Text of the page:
Surge in animation drives demand for talent in B.C.: report

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First-of-its-kind analysis of creative technology sector in B.C. highlights sector as key driver of economic growth and employment, despite pandemic impacts.

If you were thinking about relocating to the West Coast for a career in animation, now might be the perfect time.

According to a first-of-its-kind research report, nine out of 10 creative tech sector businesses surveyed (which includes gaming, animation, VFX and extended reality) noted steady or increasing demand for talent, in particular, calling out the growing demand for animated, original kids and adult content requiring a “steady stream of talent to ensure that studios can meet business needs” due to the rise of streaming.

Employment has grown up to 20% between 2017 and 2019, and is reflected in average annual salaries for tech talent of $77,146 – which is 48% higher than the average provincial wage – surpassing almost every other sector including professionals, scientists and financial experts in B.C.

A total of 49 of about 125 studios, representing 36% tech sector companies in the province, participated in interviews for Benchmarking the Creative Technology Ecosystem in British Columbia. The 168-page paper was crafted in a collaboration between DigiBC, the Information and Communications Technology Council (ICTC), and B.C.’s Ministry of Advanced Education and Skills Training (AEST). Funding was provided by the Canada-British Columbia Labour Market Development Agreement.

Among those surveyed were WildBrain Studios, Bron Animation, Atomic Cartoons, Titmouse, DNEG, Yeti Farm Creative, Sony Pictures Imageworks and Industrial Light & Magic.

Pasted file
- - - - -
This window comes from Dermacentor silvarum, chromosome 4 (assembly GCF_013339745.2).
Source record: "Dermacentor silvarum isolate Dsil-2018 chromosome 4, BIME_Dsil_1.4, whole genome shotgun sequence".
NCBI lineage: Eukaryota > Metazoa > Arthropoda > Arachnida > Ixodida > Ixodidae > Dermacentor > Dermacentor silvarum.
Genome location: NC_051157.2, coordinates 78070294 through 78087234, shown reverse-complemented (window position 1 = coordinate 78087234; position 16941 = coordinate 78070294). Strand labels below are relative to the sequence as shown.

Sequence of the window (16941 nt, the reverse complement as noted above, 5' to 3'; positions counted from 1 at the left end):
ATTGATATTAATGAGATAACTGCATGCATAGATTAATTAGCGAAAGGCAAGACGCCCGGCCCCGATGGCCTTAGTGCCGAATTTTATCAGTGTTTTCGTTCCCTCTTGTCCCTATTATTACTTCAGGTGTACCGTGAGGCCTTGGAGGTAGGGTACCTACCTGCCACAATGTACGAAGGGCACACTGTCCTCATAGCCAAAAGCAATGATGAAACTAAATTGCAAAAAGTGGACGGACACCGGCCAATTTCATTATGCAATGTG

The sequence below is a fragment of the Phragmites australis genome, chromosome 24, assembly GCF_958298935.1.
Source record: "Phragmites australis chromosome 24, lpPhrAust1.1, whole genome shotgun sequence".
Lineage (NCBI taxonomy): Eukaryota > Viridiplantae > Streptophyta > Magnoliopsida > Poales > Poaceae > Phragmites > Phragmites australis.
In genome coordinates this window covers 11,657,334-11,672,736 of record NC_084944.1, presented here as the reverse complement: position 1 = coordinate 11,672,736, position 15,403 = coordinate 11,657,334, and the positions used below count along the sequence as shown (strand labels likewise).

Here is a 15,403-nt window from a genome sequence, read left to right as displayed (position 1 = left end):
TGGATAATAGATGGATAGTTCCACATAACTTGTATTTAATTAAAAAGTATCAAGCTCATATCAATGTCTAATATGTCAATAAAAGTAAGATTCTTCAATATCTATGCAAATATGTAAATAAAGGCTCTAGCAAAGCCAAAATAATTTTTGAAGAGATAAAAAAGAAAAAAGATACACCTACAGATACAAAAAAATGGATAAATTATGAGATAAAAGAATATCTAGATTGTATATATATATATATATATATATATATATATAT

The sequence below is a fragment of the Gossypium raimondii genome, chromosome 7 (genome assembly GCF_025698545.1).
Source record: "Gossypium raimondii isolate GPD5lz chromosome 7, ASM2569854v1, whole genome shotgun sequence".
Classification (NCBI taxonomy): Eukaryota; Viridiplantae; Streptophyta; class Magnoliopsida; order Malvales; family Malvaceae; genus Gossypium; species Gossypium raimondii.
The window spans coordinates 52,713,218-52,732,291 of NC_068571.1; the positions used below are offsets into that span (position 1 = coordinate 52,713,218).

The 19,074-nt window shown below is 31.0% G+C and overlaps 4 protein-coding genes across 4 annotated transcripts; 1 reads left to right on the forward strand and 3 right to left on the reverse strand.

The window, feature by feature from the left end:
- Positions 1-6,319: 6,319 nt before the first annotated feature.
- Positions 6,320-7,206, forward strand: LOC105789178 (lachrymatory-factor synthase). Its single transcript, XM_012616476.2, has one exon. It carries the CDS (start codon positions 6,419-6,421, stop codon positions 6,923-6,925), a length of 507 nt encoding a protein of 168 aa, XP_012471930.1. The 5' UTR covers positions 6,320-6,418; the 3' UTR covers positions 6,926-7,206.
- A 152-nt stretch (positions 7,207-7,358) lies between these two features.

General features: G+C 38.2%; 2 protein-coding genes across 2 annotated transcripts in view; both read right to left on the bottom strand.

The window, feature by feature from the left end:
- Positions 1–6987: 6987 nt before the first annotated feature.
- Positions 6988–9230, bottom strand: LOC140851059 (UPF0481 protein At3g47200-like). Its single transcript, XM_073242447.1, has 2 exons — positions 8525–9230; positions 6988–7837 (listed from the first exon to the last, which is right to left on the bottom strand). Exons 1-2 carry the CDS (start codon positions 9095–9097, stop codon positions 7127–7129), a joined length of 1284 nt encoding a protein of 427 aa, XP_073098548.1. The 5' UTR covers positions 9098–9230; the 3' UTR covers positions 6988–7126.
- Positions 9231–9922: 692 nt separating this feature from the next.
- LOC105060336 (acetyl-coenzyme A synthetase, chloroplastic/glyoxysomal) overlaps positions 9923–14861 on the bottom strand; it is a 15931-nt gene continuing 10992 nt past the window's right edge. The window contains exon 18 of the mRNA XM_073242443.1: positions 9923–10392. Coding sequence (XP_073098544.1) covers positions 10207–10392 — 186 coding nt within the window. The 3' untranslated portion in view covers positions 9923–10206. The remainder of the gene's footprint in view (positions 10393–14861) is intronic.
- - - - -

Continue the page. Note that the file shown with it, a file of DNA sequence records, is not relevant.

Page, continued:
Regarding streamers, the report notes that Netflix added 21 original animated shows for adults and children between January and October 2018, responding to the fact that 60% of the Netflix subscriber base consumed monthly children and family content offerings. During the same time period, Amazon commissioned 15 shows and five new animated specials. Opportunities for animators have only been amplified through the launches of Disney+ and AppleTV+ in 2019 and Peacock TV and HBO in 2020.

“Spending and interest has been a boon to the sub-sector, expanding opportunities for animators and artists while creating new business opportunities for industry veterans and giving new life to animated shows that previously struggled to find a place on network TV,” the report stated.

While COVID-19 interrupted and altered several business models, animation has proven to be resilient and filled some of the void created by the live-action slump, in part due to animation studio employees’ ability to work remotely.

In terms of the economic impact of the B.C. animation industry, the picture is a little more cloudy. The study states that since VFX and animation services are often compacted into one studio, reliable data separating those two sectors is unavailable.

Instead, referring to another study, the report states that the impact of employment and economic activity within the animation and VFX sub-sectors combined throughout Canada totals $1 billion – stating that the most substantial animation/VFX clusters exist in Vancouver, Toronto and Montréal.